4 Challenges With a Webforms Project, Part III

Posted by Travis Flatt on November 18, 2014

Welcome to the third part of my in-depth look at customizing some default behavior from Webforms. Part I can be found here and Part II here, and today we'll be talking about some challenges and solutions to client-side validation.

Challenge #3: Client-side validation

So, with the way my webform was set up so far, the default behavior was closing the form upon submission and sending it to the server for validation. The page would return to the top of the screen, and then provide whatever confirmation or error messages were relevant in bootstrap alert boxes. If there was an error in the form, the user would have to go back to the button, reopen the form, find the problem...and without going into more detail, we’re already dealing with a bad user experience.

Ideally, I wanted the form to first validate on the client side before pestering the server with validation tasks doomed to failure. Also, I wanted the form to remain open until we were satisfied that it was filled out properly.

First, I wanted to make sure that we’re getting an actual email address in the email field. For this, I built a quick function to compare the input against a regular expression. Your regular expression can be as bare-bones or as complicated as you want.

function validateEmail(email) {
  		var emailReg = /^(([^<>()[\]\\.,;:\s@\"]+(\.[^<>()[\]\\.,;:\s@\"]+)*)|(\".+\"))@((\[[0-9]{1,3}\.[0-9]{1,3}\.[0-9]{1,3}\.[0-9]{1,3}\])|(([a-zA-Z\-0-9]+\.)+[a-zA-Z]{2,}))$/;
  		if( !emailReg.test( email ) ) {
    		  return false;
  		} else {
    		  return true;

If you squint just right and manage to ignore the regex syntax, it’s a pretty simple function. Take in the input, compare it to our regular expression, and return true or false.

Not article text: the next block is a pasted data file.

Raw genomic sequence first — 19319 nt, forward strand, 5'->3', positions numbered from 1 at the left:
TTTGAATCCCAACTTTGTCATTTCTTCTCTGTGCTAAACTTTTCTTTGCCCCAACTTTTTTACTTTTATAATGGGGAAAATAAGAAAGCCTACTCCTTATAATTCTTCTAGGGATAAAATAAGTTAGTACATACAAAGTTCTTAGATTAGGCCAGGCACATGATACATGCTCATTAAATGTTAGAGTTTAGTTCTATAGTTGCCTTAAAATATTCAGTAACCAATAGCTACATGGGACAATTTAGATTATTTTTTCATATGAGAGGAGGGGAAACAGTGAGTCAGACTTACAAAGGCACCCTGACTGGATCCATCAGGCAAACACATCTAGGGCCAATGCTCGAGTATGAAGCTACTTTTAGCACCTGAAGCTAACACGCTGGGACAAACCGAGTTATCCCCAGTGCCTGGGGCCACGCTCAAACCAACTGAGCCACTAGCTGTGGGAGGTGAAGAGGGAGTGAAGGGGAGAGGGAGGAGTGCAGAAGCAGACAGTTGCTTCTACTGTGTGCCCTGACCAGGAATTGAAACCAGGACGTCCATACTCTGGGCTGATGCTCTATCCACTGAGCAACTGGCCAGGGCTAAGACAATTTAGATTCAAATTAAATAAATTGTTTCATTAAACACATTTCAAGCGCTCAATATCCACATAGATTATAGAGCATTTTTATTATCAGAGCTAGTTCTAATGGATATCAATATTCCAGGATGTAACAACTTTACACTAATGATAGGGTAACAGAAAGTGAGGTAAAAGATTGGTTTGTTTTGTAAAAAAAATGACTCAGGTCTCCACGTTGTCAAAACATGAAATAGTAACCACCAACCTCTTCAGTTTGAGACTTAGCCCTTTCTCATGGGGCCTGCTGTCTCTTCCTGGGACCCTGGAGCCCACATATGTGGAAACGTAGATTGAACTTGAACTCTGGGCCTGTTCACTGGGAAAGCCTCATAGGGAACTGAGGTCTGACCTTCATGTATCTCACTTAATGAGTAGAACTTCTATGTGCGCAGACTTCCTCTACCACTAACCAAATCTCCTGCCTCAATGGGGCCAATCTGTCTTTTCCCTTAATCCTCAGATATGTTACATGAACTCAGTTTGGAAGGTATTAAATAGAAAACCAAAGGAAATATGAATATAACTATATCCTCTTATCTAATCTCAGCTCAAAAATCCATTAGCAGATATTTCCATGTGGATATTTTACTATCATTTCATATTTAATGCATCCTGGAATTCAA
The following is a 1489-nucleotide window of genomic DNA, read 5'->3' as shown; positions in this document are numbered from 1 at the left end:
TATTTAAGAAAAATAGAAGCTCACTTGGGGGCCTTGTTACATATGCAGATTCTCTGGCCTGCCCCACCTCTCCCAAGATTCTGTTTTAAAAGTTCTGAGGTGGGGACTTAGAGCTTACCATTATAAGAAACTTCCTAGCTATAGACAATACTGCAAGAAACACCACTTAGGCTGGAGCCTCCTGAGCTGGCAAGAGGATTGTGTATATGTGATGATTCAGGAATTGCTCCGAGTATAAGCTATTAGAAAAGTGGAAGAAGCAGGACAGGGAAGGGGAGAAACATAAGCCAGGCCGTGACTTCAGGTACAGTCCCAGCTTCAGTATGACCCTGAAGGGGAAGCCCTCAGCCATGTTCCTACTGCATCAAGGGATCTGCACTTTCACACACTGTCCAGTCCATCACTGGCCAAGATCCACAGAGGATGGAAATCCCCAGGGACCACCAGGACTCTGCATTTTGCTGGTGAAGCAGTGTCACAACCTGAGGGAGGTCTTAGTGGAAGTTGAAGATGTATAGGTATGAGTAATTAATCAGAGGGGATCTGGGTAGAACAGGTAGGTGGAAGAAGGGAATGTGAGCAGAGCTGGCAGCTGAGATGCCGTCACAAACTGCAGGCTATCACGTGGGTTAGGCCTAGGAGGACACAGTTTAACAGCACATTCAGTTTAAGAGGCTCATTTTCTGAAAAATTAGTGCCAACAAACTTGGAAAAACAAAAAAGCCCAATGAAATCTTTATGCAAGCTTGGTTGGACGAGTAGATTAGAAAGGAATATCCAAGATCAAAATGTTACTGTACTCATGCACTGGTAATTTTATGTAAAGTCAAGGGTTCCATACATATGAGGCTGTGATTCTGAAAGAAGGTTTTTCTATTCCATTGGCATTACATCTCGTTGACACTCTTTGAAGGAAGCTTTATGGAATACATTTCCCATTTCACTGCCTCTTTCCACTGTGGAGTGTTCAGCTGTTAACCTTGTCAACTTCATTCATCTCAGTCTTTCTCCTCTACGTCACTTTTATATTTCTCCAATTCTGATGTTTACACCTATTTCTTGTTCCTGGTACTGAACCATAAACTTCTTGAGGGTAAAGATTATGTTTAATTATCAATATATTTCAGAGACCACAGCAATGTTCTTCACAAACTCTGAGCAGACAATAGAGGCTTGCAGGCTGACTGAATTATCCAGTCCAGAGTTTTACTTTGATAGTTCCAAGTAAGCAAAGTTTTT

We’re going to make use of jQuery’s appropriately-named submit() method in order to tell the form what to do when the webform’s submit button is clicked.

$('form').submit(function(e) {
	var emailInput = $(‘#email-address'),
	    nameInput = $(‘#your-name'),
          messageInput = $(‘#your-message'),
          myForm = $(this);

As with many jQuery methods, the argument is a function. In this case, our validation conditionals are going to live here. With our jQuery object variables set, we can move right into validating the fields.

if( emailInput.val() === "" || $.trim(emailInput.val()) === "" || !     	validateEmail(emailInput.val()) ) {
		emailInput.after('<p class="signup-error">Please enter a valid email.</p>').css('border', '1px solid red');
} else {
		emailInput.css('border', '1px solid #ccc');

We’re checking multiple conditions for our email field:

  • First, we look to see if the field is empty.
  • Second, we’re checking to make sure that the field doesn’t simply have a few spaces in it.
  • Third, we’re calling our previous email validation function to make sure what has been entered into the field resembles an email address.

There’s a bit of housecleaning going on here, as well. If the field fails validation, we’re going to create an element that provides directions for correcting the error and a border around it to draw attention to the issue. If the field passes validation, we want to remove these elements if they already exist.

if ( nameInput.val() === "" || $.trim(nameInput.val()) === "" ) {

').css('border', '1px solid red'); } else { nameInput.next('.signup-error').remove(); nameInput.css('border', '1px solid #ccc'); }

The remaining two fields are being validated in the same way, minus the call to check for a valid email address.

Next, we need to make sure our form stays open and provide some help for the user in correcting errors prior to submission.

if (myForm.has('p.signup-error').length === 1) {
	myForm.find('button').after('<p class="form-error">There are errors in your form. Please see above.</p>');
	(e.preventDefault) ? event.preventDefault() : e.returnValue = false;  // No submit if errors.
	$('html, body').animate({
	      scrollTop: $("p.signup-error:first").parent().offset().top
		    }, 800);
} else {

return true;  // Submit form

Here, the elements we’re creating and removing in the validation conditionals pull their own weight.

Essentially, we’re saying, “If this form has any errors, do not submit and scroll back to the first error.” Additionally, we’re providing a more general message to the user to inform them that their webform submission contains errors.

Finally, once the various conditionals have been met and hoops been jumped through, we return a true value and submit the form.

Working example of a validation field here.

[Image: ursonate]


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